Sometimes, I’d like to pretend that our girls aren’t growing up. I’d like to sidestep conversations or be less than forthcoming because the world is a hard place to live in, and their innocence is disappearing faster than I would like. But if I want them to be young women who can thrive in their culture and honor Christ as they step into adulthood, I have to speak to tough things in a way that doesn’t ignore or explain away difficult issues.
So it was with the talk that Ana and I had on abortion the other day.
It began with a question about politics and what each of the candidates believe, about how we’ll vote in the year ahead, and what it will all amount to after the ballots are cast. We’re not apologetic about the fact that we don’t like politics and that we don’t put any faith at all in either political party in this country or in the men and women they offer to us as leaders. Come, Lord Jesus. That’s our political stance, y’all. Our only real point of concern in any argument is the sanctity of human life, in the womb and out of the womb, and neither side has done a great job of valuing both.
But this was something Ana had heard about. “They don’t think a baby is a baby until it’s born,” she told me, simplifying the issue down so much that it isn’t fair to either side.
I want her to be someone who really thinks through everything — theology, ideology, cultural issues, — and not just a good Christian girl who parrots back a party line.
So I told her what abortion is. I told her that abortion is a procedure where a doctor induces a miscarriage in a woman, making it impossible for the baby she’s carrying (which is very small) to live in the womb, much less outside of it. It’s ending life.
But I didn’t leave it there. I told her that many people are pro-choice not because they want to kill babies (I seriously doubt that this is the heart’s desire of most pro-choice folks) but because they don’t want the government to dictate what can and cannot be done to a woman’s body. I don’t particularly want the government telling me what to do with my body, either, so I get that. I honestly understand the reasoning in that. A woman should be free to make choices for her own health, right? A woman should have rights over her own body, right? It’s her life, right?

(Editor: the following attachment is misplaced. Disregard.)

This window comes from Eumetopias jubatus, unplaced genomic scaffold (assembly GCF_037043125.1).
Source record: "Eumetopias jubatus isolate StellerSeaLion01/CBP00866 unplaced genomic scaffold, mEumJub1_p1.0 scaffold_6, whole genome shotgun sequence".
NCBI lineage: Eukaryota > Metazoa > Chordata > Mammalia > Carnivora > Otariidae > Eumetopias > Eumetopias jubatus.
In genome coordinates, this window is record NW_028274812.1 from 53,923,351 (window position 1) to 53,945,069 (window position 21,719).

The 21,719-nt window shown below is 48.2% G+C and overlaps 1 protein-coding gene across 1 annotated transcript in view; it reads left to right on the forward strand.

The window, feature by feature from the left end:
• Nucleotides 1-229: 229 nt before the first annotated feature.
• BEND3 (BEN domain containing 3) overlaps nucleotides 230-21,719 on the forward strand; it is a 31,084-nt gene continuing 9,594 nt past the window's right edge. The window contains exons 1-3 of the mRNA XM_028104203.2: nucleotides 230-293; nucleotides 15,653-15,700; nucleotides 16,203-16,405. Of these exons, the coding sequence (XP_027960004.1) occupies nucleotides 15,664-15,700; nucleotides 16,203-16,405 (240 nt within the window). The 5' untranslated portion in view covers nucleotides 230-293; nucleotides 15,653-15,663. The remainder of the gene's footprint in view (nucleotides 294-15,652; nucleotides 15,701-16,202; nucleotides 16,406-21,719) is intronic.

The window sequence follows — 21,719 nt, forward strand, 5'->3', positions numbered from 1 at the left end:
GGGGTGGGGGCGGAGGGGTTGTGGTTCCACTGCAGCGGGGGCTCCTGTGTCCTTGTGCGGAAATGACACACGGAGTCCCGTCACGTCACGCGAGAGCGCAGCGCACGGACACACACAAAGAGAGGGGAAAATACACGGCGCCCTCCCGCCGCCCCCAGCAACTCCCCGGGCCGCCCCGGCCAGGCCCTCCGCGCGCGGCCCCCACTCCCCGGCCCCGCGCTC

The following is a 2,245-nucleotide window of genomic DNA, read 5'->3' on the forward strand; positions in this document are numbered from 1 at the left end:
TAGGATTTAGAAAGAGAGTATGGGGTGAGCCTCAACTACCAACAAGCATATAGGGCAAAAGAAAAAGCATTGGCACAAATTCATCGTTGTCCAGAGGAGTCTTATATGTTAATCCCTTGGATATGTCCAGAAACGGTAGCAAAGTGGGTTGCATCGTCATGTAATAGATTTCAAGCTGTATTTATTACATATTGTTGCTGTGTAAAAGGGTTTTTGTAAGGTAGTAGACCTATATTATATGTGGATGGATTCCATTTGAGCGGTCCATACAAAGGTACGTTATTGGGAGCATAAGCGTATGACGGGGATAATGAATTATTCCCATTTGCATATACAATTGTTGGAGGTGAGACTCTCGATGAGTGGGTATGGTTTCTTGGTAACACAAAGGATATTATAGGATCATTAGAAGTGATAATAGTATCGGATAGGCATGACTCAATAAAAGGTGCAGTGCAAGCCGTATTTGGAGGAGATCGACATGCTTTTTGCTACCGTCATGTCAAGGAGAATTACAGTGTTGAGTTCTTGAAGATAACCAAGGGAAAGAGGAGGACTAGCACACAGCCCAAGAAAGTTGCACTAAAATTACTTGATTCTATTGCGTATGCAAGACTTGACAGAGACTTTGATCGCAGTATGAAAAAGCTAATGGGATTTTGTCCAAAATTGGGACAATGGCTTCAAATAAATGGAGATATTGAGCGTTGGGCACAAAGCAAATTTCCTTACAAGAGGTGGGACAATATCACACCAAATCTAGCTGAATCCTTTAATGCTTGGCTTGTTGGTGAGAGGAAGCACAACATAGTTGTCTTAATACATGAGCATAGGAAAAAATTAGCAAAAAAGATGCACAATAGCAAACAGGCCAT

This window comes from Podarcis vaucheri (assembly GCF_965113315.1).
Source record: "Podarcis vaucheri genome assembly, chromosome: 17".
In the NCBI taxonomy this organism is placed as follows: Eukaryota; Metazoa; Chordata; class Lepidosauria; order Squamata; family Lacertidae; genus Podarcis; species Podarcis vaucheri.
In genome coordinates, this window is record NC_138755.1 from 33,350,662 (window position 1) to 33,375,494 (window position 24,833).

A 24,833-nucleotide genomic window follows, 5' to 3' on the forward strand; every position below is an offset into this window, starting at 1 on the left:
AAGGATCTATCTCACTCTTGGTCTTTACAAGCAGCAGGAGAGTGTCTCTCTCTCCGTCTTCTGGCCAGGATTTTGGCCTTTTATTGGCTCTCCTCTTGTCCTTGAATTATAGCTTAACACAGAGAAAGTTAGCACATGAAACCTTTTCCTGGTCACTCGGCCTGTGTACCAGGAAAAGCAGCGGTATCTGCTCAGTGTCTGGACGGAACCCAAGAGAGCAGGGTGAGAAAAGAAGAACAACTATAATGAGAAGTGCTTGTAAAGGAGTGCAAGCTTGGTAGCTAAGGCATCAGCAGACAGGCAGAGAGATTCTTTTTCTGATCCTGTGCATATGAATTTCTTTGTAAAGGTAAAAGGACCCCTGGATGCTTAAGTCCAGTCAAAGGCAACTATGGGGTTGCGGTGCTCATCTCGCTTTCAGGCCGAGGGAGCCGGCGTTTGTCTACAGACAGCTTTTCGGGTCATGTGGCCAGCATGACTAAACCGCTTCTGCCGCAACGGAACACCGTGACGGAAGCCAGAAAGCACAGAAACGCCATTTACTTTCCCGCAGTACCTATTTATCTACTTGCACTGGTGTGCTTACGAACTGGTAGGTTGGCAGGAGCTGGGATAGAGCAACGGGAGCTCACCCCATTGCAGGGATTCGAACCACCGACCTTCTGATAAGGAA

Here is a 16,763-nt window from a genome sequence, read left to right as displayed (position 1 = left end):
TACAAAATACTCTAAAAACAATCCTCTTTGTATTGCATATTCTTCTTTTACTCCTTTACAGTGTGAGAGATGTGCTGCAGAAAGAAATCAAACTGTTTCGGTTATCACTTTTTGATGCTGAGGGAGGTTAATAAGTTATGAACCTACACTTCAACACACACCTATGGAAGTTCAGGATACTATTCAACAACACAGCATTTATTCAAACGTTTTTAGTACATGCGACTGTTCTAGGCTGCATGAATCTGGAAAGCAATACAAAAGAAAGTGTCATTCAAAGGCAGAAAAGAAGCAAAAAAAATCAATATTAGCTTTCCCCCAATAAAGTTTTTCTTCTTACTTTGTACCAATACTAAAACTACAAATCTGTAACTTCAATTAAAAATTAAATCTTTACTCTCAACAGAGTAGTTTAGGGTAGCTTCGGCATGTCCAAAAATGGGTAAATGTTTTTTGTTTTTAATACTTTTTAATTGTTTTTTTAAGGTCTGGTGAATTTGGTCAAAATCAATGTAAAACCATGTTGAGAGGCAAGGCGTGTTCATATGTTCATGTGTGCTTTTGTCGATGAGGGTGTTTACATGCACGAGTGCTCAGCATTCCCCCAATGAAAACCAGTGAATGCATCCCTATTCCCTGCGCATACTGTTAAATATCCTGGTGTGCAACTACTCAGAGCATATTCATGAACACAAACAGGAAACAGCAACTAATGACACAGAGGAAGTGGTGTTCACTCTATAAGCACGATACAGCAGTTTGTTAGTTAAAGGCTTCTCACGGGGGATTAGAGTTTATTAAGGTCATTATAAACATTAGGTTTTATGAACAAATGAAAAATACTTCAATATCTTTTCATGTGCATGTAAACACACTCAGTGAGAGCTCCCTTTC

I asked Ana these questions, knowing that she’s a logical thinker, knowing that she gets (from her parents) how little faith we need to have in our government as believers, and knowing that she would see the reasoning in this from a cultural standpoint.
“People who vote for abortions to be legal don’t hate babies,” I said to her. “I think they just value a woman’s absolute right to her own life, however she wants to live it.”
“But, Mommy,” Ana said, “a baby should have a right to its own life, too.”
Logic. She thought it through logically.
“Is it even a baby, though, that early on in its mommy?,” I asked.
“It’s a baby when God gives it life,” she said. (And, yes, we’ve had the sex talk, so she knows just exactly how babies are made. But even then, she knows that God alone grants life and that it’s not some game of biological chance, no matter what we try to reduce it to.) She went on to tell me, from Scripture, about how God knits us together in the womb, how the unborn were counted as people in Jewish law, and how John leapt in his mother’s womb in the presence of his cousin, Jesus, who was also just a “clump of cells” in his mother’s womb.
“You’re right,” I said. “And God values those mommies who don’t want to be mommies just as much as He values those unborn babies. We can’t ever forget that, no matter what our politicians are saying.”
She nodded at this… and I think she really, honestly understood.
I’d like to pretend that our girls aren’t growing up, but they are. And I’m so thankful that God is leading them to think Scripturally and not culturally, even as they’re becoming whole thinkers who can look at all sides of an argument and not just give an answer they’re expected to give. I’m thankful that He’s giving them discernment and that He brings their minds back to His Word when they’re confronted with difficult things.
I’m praying that He will do likewise in me, so that I can see things from a Biblical point of view instead of letting culture — the liberal side or the conservative side either one — try to define truth for me.